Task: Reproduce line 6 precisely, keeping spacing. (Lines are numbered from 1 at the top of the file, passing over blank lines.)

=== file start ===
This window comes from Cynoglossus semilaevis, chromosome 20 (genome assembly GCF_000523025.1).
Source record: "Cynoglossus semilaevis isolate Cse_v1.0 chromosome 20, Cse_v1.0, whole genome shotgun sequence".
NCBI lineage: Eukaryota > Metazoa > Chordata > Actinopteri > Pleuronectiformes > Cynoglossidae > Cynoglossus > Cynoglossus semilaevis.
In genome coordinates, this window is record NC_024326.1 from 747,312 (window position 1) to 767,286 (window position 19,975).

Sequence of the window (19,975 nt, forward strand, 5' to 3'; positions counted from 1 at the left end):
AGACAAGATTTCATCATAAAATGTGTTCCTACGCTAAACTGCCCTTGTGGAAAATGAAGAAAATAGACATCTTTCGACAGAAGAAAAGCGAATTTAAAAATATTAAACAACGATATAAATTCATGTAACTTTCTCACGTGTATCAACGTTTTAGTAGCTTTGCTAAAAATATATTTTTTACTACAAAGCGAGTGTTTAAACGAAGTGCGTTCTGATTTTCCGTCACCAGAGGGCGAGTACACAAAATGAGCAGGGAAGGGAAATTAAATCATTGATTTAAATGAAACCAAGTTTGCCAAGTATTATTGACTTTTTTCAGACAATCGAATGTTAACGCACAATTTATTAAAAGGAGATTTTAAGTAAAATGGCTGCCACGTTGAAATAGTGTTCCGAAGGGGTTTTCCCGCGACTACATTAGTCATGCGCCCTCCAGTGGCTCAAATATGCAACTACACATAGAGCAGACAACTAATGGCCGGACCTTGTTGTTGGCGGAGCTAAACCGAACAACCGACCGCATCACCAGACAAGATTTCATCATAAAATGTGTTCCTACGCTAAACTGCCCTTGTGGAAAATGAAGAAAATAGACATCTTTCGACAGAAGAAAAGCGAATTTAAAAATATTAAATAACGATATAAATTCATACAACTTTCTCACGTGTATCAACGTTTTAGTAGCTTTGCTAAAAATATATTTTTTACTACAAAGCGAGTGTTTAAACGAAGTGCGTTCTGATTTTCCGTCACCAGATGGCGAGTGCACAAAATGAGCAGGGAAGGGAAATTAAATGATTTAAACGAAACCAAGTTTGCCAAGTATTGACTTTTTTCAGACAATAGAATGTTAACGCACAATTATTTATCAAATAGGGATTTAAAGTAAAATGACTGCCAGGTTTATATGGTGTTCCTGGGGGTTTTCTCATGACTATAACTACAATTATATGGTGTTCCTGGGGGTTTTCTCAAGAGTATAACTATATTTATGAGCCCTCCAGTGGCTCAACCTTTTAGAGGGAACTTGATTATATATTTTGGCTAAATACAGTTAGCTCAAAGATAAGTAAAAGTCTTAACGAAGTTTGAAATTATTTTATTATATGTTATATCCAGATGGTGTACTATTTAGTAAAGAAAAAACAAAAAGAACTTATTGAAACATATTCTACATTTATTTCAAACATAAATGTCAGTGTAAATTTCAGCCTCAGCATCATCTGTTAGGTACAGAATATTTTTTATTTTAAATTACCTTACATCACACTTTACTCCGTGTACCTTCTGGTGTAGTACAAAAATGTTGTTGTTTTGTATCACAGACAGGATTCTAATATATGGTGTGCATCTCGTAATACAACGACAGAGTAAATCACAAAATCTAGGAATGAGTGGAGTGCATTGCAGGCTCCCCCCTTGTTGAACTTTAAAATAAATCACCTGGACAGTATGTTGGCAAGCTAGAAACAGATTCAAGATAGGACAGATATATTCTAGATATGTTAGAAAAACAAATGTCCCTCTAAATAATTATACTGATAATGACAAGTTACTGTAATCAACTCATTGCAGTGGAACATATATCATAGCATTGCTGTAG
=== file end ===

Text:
AGACAAGATTTCATCATAAAATGTGTTCCTACGCTAAACTGCCCTTGTGGAAAATGAAGAAAATAGACATCTTTCGACAGAAGAAAAGCGAATTTAAAAATATTAAACAACGATATAAATTCATGTAACTTTCTCACGTGTATCAACGTTTTAGTAGCTTTGCTAAAAATATATTTTTTACTACAAAGCGAGTGTTTAAACGAAGTGCGTTCTGATTTTCCGTCACCAGAGGGCGAGTACACAAAATGAGCAGGGAAGGGAAATTAAATCATTGATTTAAATGAAACCAAGTTTGCCAAGTATTATTGACTTTTTTCAGACAATCGAATGTTAACGCACAATTTATTAAAAGGAGATTTTAAGTAAAATGGCTGCCACGTTGAAATAGTGTTCCGAAGGGGTTTTCCCGCGACTACATTAGTCATGCGCCCTCCAGTGGCTCAAATATGCAACTACACATAGAGCAGACAACTAATGGCCGGACCTTGTTGTTGGCGGAGCTAAACCGAACAACCGACCGCATCACCAGACAAGATTTCATCATAAAATGTGTTCCTACGCTAAACTGCCCTTGTGGAAAATGAAGAAAATAGACATCTTTCGACAGAAGAAAAGCGAATTTAAAAATATTAAATAACGATATAAATTCATACAACTTTCTCACGTGTATCAACGTTTTAGTAGCTTTGCTAAAAATATATTTTTTACTACAAAGCGAGTGTTTAAACGAAGTGCGTTCTGATTTTCCGTCACCAGATGGCGAGTGCACAAAATGAGCAGGGAAGGGAAATTAAATGATTTAAACGAAACCAAGTTTGCCAAGTATTGACTTTTTTCAGACAATAGAATGTTAACGCACAATTATTTATCAAATAGGGATTTAAAGTAAAATGACTGCCAGGTTTATATGGTGTTCCTGGGGGTTTTCTCATGACTATAACTACAATTATATGGTGTTCCTGGGGGTTTTCTCAAGAGTATAACTATATTTATGAGCCCTCCAGTGGCTCAACCTTTTAGAGGGAACTTGATTATATATTTTGGCTAAATACAGTTAGCTCAAAGATAAGTAAAAGTCTTAACGAAGTTTGAAATTATTTTATTATATGTTATATCCAGATGGTGTACTATTTAGTAAAGAAAAAACAAAAAGAACTTATTGAAACATATTCTACATTTATTTCAAACATAAATGTCAGTGTAAATTTCAGCCTCAGCATCATCTGTTAGGTACAGAATATTTTTTATTTTAAATTACCTTACATCACACTTTACTCCGTGTACCTTCTGGTGTAGTACAAAAATGTTGTTGTTTTGTATCACAGACAGGATTCTAATATATGGTGTGCATCTCGTAATACAACGACAGAGTAAATCACAAAATCTAGGAATGAGTGGAGTGCATTGCAGGCTCCCCCCTTGTTGAACTTTAAAATAAATCACCTGGACAGTATGTTGGCAAGCTAGAAACAGATTCAAGATAGGACAGATATATTCTAGATATGTTAGAAAAACAAATGTCCCTCTAAATAATTATACTGATAATGACAAGTTACTGTAATCAACTCATTGCAGTGGAACATATATCATAGCATTGCTGTAG